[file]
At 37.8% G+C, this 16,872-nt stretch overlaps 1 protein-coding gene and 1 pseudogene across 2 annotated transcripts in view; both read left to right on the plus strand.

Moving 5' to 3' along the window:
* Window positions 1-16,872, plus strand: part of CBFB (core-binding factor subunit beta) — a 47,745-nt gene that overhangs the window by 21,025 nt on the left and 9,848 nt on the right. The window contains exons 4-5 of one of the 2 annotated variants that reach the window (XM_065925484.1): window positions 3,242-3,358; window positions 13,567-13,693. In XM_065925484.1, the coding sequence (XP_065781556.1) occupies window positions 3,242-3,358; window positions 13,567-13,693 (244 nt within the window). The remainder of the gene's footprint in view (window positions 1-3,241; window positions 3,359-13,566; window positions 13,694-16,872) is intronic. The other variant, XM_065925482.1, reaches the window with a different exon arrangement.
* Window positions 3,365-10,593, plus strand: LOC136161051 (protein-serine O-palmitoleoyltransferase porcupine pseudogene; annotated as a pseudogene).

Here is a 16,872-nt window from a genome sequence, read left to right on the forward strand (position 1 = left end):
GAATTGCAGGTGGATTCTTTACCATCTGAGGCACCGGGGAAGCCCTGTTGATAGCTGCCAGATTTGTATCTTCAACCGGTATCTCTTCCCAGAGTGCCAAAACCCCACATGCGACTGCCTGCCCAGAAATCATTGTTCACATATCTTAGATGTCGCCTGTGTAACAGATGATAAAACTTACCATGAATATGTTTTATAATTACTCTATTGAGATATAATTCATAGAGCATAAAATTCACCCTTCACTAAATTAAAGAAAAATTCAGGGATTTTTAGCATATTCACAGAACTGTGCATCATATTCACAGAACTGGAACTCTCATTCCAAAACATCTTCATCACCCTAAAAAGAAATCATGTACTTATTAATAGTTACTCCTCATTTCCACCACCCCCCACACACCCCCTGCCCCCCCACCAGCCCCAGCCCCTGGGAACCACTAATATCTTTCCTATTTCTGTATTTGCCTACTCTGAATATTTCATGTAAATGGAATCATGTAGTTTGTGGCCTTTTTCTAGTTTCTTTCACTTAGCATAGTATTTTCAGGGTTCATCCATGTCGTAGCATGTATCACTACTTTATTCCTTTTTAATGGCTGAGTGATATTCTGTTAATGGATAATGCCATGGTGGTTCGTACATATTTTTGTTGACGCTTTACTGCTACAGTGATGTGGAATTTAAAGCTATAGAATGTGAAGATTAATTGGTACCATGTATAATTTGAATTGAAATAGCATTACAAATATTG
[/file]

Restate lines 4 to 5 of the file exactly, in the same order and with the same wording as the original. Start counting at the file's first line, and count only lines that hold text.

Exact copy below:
* Window positions 3,365-10,593, plus strand: LOC136161051 (protein-serine O-palmitoleoyltransferase porcupine pseudogene; annotated as a pseudogene).

Here is a 16,872-nt window from a genome sequence, read left to right on the forward strand (position 1 = left end):